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Logo of Phnom Penh Post newspaper Phnom Penh Post - P.Penh's Law of the Street

P.Penh's Law of the Street

First time visitors to Phnom Penh have various reactions to its traffic. Astonishment.

Fear. Anger. Bewilderment. Most agree on one thing. Anarchy reigns on the streets

of Phnom Penh. Foreign eyes see confusion and disorder, the absence of control.

There is no concept of yielding. Drivers never look where they are going. Cars and

motor-bikes enter traffic with little regard for the density, speed or proximity

of the flow. Little anyone does gives evidence of a conception of right-of-way, or

of a sense of priority. Medians have no meaning, the entire road seems available

to anyone who can stake a claim to it.

Cars and trucks have one speed, fast. With horns connected to their accelerators,

the faster they fly, the more insistently they honk.

Not much evidence here of order, at least not an imposed order. For example, passing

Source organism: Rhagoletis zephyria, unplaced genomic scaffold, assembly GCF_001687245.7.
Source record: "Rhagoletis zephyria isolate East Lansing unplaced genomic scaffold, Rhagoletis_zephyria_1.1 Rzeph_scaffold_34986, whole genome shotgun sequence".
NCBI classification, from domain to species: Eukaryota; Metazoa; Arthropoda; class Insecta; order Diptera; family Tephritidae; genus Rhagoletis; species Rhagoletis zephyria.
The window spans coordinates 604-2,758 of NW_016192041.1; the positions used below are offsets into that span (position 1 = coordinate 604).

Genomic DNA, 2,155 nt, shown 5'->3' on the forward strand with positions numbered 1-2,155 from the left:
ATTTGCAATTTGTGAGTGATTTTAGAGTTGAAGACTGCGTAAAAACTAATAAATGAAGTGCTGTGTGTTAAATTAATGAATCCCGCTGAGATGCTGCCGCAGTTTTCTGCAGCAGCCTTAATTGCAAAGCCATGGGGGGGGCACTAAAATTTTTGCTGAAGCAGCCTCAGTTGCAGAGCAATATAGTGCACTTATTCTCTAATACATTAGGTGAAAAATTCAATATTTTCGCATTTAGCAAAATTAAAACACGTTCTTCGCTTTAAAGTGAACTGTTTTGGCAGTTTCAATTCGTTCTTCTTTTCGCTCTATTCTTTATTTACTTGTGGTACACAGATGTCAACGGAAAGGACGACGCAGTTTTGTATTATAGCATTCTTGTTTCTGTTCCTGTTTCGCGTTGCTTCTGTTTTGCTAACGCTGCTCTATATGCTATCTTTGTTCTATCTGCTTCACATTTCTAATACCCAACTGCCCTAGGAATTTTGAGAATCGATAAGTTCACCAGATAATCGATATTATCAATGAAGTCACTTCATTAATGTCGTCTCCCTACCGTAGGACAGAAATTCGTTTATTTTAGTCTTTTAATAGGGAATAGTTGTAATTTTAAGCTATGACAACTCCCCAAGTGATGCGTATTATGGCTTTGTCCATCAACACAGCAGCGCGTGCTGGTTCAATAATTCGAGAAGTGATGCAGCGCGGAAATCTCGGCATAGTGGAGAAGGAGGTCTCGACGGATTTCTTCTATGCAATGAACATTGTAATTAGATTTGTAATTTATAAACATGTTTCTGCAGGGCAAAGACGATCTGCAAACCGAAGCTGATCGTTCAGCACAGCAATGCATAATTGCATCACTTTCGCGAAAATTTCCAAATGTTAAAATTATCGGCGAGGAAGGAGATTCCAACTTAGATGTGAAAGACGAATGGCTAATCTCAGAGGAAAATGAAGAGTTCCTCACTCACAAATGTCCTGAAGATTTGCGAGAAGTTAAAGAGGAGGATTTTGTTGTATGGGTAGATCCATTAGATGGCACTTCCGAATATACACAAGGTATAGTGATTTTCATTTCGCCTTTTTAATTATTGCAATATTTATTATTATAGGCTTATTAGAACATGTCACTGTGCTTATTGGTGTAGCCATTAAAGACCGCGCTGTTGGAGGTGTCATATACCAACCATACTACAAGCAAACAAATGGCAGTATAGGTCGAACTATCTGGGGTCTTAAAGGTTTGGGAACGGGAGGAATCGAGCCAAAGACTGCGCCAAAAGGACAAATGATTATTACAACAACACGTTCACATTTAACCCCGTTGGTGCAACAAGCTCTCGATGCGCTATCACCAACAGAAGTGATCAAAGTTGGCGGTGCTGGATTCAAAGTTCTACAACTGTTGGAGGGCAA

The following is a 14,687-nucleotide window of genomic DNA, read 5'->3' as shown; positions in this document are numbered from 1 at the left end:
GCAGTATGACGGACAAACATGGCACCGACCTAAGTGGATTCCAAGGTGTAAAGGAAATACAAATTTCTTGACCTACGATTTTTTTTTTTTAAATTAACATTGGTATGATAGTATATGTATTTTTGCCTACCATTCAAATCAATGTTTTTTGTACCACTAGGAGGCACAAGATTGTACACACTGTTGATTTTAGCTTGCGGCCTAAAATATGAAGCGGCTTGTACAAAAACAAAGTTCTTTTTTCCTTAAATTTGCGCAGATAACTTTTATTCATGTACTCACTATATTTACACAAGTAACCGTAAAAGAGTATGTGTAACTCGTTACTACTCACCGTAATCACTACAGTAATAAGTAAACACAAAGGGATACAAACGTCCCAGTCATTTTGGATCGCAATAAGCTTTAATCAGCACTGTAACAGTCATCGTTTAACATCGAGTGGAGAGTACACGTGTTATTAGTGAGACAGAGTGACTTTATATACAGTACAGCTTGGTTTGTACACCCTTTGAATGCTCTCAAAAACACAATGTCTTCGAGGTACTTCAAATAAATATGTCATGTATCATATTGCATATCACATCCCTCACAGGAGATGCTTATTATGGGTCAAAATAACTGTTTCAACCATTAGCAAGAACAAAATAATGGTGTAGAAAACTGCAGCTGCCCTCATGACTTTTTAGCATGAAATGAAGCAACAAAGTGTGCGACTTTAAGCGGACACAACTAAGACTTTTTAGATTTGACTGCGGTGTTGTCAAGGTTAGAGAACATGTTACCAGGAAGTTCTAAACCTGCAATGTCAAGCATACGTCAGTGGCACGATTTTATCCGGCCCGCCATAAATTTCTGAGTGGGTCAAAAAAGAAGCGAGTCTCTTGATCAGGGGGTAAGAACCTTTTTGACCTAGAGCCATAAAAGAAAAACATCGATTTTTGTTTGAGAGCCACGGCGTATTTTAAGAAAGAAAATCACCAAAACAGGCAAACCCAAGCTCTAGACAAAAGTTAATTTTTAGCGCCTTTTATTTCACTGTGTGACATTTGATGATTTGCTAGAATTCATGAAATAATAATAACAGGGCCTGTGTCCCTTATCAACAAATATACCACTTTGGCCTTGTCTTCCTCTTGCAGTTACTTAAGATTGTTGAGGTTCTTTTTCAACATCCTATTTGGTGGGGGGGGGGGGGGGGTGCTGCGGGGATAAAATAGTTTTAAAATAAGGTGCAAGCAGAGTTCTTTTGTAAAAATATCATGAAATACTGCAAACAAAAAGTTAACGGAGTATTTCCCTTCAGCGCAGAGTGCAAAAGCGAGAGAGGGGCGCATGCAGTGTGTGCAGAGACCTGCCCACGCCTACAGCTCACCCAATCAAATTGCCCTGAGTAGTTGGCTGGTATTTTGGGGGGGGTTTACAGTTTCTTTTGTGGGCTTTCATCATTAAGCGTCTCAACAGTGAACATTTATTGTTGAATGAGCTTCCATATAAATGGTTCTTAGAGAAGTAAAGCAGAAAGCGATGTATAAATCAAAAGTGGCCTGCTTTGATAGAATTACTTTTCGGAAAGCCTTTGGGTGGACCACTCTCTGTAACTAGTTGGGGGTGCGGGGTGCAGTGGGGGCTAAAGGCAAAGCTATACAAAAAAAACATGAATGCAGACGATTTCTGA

lanes, stop signs and rules for their operation; like speed limits, yield signs,

and commonly agreed upon norms of right-of-way. Like respect for the medians of the

road, and provision for slower and more vulnerable traffic.

Odinarily, traffic laws settle disputes over right-of-way. Traffic is dangerous,

because the interests of all participants are constantly in potential conflict. Danger

is reduced if every one understands and acts according to a common set of rules.

The rules don't have to be to be the same in Phnom Penh as everywhere else, but to

minimize danger the drivers in Phnom Penh have to follow the rules that are Phnom

Penh rules.

If there were complete disorder, traffic flow would be impossible. Even in an anarchic

situation, one without imposed constraints or limits on behavior, everyone shares

an interest: to "arrive alive". But they have one interest in conflict

with everyone else: "maintain right-of-way." If we want to understand Phnom

Penh traffic we can't ask about the imposed rule structure - there just isn't one!

Forget questions about why cars don't yield, why motor-bikes drive up the "wrong

side" of the road. These questions only make sense if there is a law that says

that these things are wrong. If there is no law that specifies the wrong side of

the road, then you cannot sensibly ask why cars drive don't drive on the right side

of the road. The most important fact about Phnom Penh traffic is that the entire